Identifying an unusual silver serving piece
Ever wonder what those curvy-tined forks are in the old silver service you inherited? Or the oddly shaped spoon? Utensils were pretty specific in the old days…here are just a few silver serving pieces that you shouldn’t live without 😉. (With thanks to Veranda.com and Replacements.com.)
Unusual serving pieces
Jelly server: This spoon can either have a point and a sharpened edge or a ladle and a long handle.
Toast fork: Apparently Victorians thought touching rolls or bread in a basket would lead to illness, so they used a special serving fork. Its wide tines make it easier to pierce and serve the toast.
Grape shears: These would generally be used at the final fruit course of formal dinners. Diners would use the shears (featuring long handles and a short blade) to cut a small cluster of grapes to place gently on their plates.
Ice cream fork: Used when ice cream was served on a plate instead of in a bowl. It has a shallow bowl with 3-4 tines.
Asparagus fork: It’s made to hold a single stalk of asparagus and features U-shaped tongs.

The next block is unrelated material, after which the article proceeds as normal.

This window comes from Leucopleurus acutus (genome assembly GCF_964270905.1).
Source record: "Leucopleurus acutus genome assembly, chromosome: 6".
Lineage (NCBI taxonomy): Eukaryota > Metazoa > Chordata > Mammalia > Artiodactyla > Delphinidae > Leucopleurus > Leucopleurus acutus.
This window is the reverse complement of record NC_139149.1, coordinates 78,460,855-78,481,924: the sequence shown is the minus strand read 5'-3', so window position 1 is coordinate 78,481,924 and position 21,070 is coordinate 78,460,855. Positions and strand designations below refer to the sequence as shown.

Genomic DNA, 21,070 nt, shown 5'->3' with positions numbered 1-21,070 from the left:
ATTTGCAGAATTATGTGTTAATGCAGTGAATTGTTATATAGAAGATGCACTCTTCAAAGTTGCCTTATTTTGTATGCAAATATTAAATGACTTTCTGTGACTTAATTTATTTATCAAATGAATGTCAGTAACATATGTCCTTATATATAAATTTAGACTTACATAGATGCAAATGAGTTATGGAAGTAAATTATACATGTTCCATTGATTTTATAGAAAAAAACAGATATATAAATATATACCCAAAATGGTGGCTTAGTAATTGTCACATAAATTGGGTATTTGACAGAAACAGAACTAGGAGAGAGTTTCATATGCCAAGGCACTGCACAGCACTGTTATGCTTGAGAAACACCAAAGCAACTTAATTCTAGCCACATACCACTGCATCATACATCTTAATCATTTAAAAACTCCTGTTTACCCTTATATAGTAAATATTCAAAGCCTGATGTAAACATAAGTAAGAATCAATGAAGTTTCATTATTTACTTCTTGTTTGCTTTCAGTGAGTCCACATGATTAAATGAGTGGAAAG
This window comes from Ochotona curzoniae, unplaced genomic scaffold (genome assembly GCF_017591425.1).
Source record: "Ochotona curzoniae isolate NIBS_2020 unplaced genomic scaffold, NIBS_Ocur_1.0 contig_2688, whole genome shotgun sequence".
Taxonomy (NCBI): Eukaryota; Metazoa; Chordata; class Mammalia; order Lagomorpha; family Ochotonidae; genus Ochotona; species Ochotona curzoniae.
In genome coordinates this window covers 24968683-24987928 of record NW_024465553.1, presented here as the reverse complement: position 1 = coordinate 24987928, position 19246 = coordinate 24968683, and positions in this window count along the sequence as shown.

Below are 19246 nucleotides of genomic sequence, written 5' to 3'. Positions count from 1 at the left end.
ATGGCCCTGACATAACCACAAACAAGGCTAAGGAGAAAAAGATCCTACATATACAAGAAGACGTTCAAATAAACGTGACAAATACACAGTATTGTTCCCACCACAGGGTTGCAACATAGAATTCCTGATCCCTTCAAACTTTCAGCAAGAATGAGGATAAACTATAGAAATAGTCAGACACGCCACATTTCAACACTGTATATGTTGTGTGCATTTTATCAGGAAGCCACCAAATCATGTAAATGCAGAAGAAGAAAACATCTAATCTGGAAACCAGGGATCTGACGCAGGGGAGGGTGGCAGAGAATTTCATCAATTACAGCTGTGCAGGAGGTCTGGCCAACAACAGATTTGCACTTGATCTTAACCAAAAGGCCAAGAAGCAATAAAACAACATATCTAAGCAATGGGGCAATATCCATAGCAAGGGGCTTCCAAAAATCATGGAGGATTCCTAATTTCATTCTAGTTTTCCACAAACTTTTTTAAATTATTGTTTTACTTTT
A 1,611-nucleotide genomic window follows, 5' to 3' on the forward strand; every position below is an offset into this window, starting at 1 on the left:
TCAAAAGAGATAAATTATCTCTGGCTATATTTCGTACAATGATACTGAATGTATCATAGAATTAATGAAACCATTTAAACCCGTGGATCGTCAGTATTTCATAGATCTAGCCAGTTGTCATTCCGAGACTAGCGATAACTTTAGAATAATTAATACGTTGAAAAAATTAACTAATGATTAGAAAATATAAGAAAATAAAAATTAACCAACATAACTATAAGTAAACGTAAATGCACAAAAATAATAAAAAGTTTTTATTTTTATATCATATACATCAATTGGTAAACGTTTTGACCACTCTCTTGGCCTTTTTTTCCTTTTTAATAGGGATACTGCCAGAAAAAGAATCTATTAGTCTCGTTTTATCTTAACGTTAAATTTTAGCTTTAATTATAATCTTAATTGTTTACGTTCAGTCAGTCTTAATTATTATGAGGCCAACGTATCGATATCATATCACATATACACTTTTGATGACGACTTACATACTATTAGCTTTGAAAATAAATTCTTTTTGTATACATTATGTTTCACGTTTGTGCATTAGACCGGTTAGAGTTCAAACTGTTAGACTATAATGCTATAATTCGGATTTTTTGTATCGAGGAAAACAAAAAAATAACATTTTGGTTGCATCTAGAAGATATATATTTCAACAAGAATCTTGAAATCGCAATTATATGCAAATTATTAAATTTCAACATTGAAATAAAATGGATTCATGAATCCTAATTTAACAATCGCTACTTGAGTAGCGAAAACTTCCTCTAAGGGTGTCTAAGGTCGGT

Small serving forks
Butter pick: Two tines and a smaller size made this the choice for piercing and serving pats of butter.
Lemon fork: These were generally used at tea parties, with wide, splayed tines that made it easier to pick up the lemon wedges.
Pickle fork: A long, skinny fork to get pickles or olives out of the jar.
Pastry fork: The left tine is often flatter, which lets the user hold a plate in one hand while cutting through pastry with the other.
Sardine server: short, wide tines make it easier to spear sardines and anchovies.
And one non-metal utensil
Caviar spoons: Unlike our other examples, these aren’t made of silver (which could hold or give off flavors), but of mother-of-pearl.